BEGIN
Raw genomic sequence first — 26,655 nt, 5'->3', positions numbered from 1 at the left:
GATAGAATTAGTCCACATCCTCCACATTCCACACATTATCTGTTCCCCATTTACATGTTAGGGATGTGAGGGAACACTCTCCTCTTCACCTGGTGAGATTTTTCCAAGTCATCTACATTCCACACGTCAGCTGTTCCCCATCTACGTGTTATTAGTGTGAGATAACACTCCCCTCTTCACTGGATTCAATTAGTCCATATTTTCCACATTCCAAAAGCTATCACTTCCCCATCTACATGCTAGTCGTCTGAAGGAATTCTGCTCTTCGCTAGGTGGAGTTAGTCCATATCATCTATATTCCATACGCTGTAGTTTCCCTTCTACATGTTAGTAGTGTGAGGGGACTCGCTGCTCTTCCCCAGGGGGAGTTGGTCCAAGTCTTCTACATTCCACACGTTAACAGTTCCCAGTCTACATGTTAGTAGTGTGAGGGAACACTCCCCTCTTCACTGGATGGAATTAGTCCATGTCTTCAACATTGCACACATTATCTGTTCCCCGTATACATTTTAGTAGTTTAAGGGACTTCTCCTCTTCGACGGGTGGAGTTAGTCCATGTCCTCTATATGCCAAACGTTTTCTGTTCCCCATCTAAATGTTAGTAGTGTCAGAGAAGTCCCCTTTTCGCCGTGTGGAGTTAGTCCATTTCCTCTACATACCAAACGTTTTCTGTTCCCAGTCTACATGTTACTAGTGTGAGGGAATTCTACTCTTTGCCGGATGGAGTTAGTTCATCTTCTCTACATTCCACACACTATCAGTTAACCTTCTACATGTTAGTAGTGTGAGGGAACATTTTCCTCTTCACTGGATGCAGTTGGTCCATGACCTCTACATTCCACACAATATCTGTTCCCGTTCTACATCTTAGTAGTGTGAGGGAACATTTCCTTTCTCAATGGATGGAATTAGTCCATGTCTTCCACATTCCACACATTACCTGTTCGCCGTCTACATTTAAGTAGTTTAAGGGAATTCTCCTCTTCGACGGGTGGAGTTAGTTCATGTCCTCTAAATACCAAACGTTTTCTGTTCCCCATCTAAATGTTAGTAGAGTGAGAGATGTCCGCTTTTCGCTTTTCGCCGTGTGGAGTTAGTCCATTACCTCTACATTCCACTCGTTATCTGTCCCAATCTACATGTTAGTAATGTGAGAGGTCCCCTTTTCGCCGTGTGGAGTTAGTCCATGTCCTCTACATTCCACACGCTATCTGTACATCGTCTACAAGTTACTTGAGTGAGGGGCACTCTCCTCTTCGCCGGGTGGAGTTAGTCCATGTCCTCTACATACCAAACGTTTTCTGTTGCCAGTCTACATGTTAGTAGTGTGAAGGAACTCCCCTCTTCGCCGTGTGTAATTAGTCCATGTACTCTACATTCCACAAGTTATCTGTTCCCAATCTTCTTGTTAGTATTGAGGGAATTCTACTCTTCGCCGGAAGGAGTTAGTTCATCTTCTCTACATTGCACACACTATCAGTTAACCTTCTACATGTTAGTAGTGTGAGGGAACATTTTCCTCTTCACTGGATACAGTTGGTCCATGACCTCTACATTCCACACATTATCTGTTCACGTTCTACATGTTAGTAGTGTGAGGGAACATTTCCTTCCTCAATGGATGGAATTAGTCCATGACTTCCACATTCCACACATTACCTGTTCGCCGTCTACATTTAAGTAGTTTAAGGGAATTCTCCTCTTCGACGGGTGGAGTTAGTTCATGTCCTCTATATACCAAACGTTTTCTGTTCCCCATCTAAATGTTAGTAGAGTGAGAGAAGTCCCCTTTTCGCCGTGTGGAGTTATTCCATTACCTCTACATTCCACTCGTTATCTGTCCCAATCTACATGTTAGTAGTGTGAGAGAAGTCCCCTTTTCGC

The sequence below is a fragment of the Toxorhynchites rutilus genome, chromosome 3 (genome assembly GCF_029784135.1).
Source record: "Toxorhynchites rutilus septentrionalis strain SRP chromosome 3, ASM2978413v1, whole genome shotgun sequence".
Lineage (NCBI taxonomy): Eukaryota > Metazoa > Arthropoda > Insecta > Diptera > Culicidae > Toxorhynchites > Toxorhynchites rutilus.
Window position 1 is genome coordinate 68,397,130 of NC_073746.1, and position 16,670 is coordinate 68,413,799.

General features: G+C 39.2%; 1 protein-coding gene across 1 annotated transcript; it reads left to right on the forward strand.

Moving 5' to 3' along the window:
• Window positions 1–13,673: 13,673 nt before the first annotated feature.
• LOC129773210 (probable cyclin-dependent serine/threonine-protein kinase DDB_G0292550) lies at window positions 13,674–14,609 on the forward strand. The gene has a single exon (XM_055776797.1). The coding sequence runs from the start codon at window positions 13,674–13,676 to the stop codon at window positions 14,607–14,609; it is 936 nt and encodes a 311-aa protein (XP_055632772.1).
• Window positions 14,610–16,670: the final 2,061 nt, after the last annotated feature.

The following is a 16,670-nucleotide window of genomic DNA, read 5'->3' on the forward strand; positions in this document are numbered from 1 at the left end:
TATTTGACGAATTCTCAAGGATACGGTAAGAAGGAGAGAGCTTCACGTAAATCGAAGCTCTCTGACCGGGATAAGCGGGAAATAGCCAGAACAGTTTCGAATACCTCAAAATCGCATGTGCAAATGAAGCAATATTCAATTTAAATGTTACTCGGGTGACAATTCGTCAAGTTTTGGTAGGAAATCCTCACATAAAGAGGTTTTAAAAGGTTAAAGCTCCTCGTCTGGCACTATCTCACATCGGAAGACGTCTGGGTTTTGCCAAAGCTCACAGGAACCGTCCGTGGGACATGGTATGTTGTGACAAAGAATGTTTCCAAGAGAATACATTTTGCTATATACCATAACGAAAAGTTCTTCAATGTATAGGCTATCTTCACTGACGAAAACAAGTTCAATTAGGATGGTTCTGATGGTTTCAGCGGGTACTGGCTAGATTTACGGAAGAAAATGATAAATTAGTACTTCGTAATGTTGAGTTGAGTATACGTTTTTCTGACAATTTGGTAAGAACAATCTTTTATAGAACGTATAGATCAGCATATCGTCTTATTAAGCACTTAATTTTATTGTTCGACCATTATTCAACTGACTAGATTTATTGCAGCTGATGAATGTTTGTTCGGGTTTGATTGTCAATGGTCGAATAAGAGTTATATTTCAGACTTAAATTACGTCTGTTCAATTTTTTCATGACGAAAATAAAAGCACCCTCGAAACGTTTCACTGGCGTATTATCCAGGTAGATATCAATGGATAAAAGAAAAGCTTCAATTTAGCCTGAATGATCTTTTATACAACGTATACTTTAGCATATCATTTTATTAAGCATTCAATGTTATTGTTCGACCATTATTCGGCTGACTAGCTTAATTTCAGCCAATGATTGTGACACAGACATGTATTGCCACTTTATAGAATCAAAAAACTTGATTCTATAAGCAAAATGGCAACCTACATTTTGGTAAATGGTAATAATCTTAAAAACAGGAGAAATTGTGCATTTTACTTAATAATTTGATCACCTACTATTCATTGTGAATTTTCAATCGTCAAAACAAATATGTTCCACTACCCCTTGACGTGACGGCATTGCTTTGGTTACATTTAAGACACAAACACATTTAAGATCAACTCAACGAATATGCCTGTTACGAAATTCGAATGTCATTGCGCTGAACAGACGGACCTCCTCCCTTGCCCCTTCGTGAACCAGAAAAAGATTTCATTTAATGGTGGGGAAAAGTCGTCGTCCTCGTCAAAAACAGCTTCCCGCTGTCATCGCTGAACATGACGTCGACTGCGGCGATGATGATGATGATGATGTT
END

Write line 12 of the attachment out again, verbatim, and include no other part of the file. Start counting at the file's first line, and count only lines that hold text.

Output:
The following is a 16,670-nucleotide window of genomic DNA, read 5'->3' on the forward strand; positions in this document are numbered from 1 at the left end: